Texas Switchblade Laws
The sale of weapons is a heavily regulated activity, and Texas weapons laws do not pertain solely to firearms. The state also regulates bladed weapons like knives and swords, and the Texas Right to Bear Arms includes a provision that allows the state legislature to control the sale of weapons for crime prevention purposes. However, there is a balance that respects the Second Amendment of the Constitution that ensures the right for American citizens to keep and bear firearms. Speaking to your local criminal defense attorney and keeping up with updated knife laws can help you avoid unexpected trouble.
Texas Knife Laws 2019
Texas allows adults and juveniles under 18 to carry knives with blades shorter than 5.5 inches anywhere in the state. Adults may carry knives longer than 5.5 inches in most places aside from restricted locations like courthouses, government buildings, and schools. Juveniles may not carry knives with blades longer than 5.5 inches at all except under specific circumstances. They may carry them at home, in their vehicles, or in their boats. They may also legally carry these blades while walking to these vehicles. This allows juveniles to legally carry blades for hunting and fishing purposes.
Bladed tools like knives and machetes are obviously capable of inflicting serious wounds on people, but they are also necessary for a variety of outdoor activities. Small pocketknives are useful for fishing when cutting bait or fixing lures. Skinning knives with gut hooks are useful for dressing fresh kills while hunting. Machetes are great for clearing away brush and navigating forested areas. However, anyone who intends to use a bladed tool for such purposes should check the local ordinances in place to avoid unexpected legal issues.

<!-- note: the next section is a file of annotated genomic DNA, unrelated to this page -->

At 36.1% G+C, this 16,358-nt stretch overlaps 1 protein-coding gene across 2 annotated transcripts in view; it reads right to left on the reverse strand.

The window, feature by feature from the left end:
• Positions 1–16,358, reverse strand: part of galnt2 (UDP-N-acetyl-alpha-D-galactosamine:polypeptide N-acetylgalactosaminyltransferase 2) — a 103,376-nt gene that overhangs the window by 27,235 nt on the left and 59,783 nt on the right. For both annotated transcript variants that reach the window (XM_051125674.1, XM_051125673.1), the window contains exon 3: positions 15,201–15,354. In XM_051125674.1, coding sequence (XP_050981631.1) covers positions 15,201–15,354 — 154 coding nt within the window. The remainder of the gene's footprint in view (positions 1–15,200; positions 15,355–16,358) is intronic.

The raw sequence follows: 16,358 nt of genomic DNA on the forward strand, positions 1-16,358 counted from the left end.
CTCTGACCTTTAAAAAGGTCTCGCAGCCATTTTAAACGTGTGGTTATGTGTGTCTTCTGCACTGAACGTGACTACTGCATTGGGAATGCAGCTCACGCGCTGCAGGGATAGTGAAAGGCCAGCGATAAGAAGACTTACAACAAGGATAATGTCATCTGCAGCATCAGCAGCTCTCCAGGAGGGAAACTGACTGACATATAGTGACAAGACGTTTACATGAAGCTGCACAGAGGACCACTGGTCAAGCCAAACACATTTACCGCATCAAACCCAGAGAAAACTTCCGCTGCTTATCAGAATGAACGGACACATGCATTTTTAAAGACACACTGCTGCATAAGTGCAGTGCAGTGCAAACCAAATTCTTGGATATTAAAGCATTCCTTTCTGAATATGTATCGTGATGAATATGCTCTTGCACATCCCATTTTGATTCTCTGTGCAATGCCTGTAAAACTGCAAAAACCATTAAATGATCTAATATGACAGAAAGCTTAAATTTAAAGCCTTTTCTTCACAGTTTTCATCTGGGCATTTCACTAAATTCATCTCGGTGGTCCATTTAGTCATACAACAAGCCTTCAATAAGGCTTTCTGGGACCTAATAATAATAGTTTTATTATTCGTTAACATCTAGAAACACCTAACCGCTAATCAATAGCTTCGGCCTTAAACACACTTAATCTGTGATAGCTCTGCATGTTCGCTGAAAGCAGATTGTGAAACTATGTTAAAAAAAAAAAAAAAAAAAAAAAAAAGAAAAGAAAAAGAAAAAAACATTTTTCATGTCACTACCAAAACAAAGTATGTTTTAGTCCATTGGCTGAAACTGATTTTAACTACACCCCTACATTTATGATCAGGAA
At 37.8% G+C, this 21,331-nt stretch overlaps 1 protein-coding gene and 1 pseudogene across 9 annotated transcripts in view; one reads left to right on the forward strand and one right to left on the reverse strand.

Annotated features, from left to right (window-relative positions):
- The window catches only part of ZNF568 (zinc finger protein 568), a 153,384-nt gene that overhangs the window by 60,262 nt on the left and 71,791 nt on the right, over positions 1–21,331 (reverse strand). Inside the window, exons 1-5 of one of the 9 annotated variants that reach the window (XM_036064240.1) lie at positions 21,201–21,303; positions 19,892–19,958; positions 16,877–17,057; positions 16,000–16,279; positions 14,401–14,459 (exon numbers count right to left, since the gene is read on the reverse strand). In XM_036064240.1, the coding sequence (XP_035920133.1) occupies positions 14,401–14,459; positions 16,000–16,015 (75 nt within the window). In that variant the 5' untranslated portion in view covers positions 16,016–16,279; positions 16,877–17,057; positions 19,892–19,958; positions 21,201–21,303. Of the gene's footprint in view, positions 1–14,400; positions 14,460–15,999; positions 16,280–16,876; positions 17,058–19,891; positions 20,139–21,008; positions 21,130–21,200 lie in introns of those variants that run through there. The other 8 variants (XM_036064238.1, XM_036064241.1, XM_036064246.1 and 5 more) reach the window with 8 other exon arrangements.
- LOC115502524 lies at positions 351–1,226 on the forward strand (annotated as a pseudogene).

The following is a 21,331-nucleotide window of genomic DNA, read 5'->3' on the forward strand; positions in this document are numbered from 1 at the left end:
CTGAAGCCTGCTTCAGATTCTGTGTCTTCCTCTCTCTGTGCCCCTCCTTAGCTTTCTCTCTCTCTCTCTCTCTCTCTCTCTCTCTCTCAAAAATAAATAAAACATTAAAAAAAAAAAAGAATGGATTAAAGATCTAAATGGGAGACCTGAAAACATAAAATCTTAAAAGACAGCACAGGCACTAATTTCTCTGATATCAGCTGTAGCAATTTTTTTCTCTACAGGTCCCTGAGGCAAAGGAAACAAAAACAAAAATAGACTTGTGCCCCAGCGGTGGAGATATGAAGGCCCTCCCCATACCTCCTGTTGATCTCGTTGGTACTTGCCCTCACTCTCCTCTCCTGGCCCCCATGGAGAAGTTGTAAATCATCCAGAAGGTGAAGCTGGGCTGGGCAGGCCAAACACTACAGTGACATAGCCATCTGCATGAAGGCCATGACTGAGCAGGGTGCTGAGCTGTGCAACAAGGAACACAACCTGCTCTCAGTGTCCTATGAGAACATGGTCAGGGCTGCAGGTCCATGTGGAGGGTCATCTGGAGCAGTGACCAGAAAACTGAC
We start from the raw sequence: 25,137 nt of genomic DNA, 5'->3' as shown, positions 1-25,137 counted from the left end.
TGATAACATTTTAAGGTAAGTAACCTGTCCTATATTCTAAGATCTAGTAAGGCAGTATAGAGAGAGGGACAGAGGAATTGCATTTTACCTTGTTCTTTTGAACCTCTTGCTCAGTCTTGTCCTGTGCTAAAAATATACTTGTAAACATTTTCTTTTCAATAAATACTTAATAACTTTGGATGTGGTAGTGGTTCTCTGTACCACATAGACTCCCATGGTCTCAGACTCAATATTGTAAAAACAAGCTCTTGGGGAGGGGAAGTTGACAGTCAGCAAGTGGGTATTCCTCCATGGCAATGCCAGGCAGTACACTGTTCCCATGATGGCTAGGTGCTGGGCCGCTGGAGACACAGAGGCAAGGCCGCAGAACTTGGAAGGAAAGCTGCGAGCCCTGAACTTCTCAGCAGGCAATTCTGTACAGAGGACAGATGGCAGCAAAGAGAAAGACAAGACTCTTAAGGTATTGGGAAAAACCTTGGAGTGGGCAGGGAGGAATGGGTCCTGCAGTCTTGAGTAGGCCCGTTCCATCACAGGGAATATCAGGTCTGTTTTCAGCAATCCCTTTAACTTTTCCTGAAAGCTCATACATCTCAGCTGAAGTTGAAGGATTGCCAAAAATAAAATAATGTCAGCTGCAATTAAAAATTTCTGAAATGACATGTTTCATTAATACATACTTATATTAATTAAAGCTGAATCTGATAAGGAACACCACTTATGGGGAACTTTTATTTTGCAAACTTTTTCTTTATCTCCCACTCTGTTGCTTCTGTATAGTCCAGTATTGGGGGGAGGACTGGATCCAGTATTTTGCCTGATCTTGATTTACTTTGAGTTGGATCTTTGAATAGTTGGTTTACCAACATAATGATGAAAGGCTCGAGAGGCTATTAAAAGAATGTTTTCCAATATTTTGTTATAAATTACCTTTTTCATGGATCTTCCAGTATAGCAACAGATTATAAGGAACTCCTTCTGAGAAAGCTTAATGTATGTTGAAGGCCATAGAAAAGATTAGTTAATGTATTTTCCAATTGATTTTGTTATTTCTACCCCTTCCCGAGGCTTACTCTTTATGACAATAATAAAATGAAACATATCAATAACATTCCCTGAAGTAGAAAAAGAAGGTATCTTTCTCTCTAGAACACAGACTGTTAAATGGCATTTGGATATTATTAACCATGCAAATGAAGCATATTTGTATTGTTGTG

Revision of Texas Knife Laws 2013 & 2017
A switchblade is a knife with a folding blade that can instantly snap out with minimal effort. Some switchblades use simple buttons or pressure-activated triggers to extend their blades. Because they are easily concealed and capable of causing traumatic personal harm, many states restrict the sale and possession of switchblades. However, a 2013 change to the Texas Knife Law effectively lifted the ban on switchblade sale and possession in Texas.
As of September 1, 2013, it is legal to manufacture, sell, repair, transport, and possess switchblades. However, the Knife Preemption law proposed with this change did not pass, and some bladed weapons similar to switchblades remain illegal. However, the Texas Knife Law evolved again in 2017, effectively allowing the possession and sale of all types of bladed weapons in Texas. House Bill 1935 eliminated the category “illegal knives” and instead imposed a new list of restricted areas like college university facilities and bars.
The new knife laws in Texas effectively allows the possession of any type of bladed tool or weapon, without restriction, in any area that allows the possession of knives. It is still illegal to carry any knife into a restricted area like a courthouse, police station, school, or government facility. The new law expanded these restricted areas, so knife owners should consult the recent changes carefully to ensure they do not unintentionally carry a blade into a restricted area.
The new knife law applies the Second Amendment right to keep and bear arms to knives as well as firearms; state legislators have remarked that the distinction of “arms” is important and therefore the Second Amendment freedom applies to bladed weapons as well. Critics of the bill have cited concerns due to the fact that the new law effectively allows the possession and carrying of full-size swords, daggers, double-edged blades, switchblades, and machetes as long as those in possession do not enter restricted areas.
The new law does not apply to some bladed weapons capable of inflicting serious traumatic wounds, such as trench knives with knuckledusters, brass knuckles, axes, clubs, and tomahawks. If there is any doubt about your ability to legally carry any blade into a specific area, remember that a violation can lead to misdemeanor charges or felony charges if you carry a blade into a school.